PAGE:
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What is recursion?
According to Wikipedia recursion occurs when something is defined in terms of itself or of its type.
Precisely for computer science we can say that it is a function that calls itself.
As a programming technique it is one of the so-called “divide and conquer” techniques and is fundamental in the design of many algorithms.
In order to make a recursive call without falling into an infinite repetition it is necessary to determine a base condition, usually associated with a problem that is no longer possible to divide or unglobe.
For example, whenever we call a function in C, the local variables and function parameters are stored in stack memory, the data are stored and removed in a LIFO (last in, first out) pattern.
This is how it works. When a function requests space for local variables, the allocated space is added to the top of the stack. When the end of the function is reached, the space allocated for local variables appears at the top of the stack.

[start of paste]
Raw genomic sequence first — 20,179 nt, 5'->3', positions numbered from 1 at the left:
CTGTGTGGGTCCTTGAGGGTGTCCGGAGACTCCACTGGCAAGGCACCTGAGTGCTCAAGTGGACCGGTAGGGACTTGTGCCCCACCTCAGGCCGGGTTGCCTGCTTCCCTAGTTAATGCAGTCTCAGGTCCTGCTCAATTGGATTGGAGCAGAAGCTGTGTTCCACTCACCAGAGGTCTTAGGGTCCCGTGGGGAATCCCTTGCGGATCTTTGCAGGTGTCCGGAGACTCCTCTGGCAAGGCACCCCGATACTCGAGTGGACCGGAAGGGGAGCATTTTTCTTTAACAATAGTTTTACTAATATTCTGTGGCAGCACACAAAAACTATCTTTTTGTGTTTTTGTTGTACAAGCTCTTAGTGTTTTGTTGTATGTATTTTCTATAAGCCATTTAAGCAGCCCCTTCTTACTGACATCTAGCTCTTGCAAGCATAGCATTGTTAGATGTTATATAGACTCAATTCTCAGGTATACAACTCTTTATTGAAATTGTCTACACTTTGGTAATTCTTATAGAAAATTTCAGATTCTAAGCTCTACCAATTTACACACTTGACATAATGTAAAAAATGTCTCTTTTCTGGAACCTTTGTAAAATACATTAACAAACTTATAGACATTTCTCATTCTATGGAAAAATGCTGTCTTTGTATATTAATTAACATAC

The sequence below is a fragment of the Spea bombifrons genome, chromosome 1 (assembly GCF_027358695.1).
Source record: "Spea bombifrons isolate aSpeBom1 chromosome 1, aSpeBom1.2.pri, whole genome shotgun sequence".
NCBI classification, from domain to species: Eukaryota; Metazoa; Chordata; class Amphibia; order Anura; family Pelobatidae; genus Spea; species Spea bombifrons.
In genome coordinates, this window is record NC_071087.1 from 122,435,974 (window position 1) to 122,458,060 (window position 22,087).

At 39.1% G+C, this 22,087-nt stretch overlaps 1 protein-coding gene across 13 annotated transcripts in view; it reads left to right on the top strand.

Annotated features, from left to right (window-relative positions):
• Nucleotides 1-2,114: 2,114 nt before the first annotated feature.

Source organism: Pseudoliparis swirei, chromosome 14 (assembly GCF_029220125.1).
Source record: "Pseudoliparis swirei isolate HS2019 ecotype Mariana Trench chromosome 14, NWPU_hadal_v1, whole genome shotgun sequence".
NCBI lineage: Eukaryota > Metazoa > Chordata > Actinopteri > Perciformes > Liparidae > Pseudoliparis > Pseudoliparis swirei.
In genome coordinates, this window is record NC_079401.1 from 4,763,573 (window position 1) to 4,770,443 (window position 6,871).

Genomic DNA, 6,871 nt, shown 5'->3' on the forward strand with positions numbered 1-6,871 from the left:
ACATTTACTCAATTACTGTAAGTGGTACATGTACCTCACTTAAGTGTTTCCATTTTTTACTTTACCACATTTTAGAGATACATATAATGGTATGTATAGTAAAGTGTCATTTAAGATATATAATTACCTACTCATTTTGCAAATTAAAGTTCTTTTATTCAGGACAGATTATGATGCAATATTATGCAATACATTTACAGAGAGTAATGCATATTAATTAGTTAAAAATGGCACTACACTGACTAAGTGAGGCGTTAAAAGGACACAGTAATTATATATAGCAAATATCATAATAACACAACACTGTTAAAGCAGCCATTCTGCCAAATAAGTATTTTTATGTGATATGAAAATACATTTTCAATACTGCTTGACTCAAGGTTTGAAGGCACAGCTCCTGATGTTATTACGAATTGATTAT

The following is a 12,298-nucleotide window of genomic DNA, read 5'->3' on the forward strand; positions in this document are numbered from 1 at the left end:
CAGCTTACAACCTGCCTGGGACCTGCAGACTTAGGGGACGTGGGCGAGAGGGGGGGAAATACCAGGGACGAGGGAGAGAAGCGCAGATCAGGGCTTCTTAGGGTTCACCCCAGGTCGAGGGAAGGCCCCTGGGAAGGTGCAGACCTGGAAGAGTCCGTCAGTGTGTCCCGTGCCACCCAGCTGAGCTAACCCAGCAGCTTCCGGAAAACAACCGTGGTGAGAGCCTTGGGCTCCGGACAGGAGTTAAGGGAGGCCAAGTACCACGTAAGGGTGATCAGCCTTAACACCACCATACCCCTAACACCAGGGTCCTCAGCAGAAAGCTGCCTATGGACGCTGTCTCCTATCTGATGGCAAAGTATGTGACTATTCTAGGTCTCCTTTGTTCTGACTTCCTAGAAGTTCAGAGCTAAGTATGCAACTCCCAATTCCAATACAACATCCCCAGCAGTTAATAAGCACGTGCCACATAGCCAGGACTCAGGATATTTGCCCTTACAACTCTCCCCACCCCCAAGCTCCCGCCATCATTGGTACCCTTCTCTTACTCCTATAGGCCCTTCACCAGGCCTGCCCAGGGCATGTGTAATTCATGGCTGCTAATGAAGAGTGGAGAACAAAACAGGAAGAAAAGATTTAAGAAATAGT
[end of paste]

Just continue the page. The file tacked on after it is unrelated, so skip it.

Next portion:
Variables that are stored in stack-based memory cannot be dynamically allocated during program execution. However this type of memory allocation performs heap-based storage.
Stack overflow can occur due to the limited space available for stack-based memory, but it is just as necessary to define the base condition. One of the most common causes of stack overflow is infinite recursion, a behavior we must be aware of when programming recursive functions.
Let’s look at the following example of an algorithm written in the C programming language:
The function calls itself, and if the base condition is not met, it recursively calls itself again. A stack of new local variables and parameters is added to the existing memory stack with each function call.
When the base case is reached the magic happens, and the base case response is used to answer the previous calls. It returns answering each function call by removing from the stack the data associated with each instance.
Finally the last stack is removed and the final response is obtained.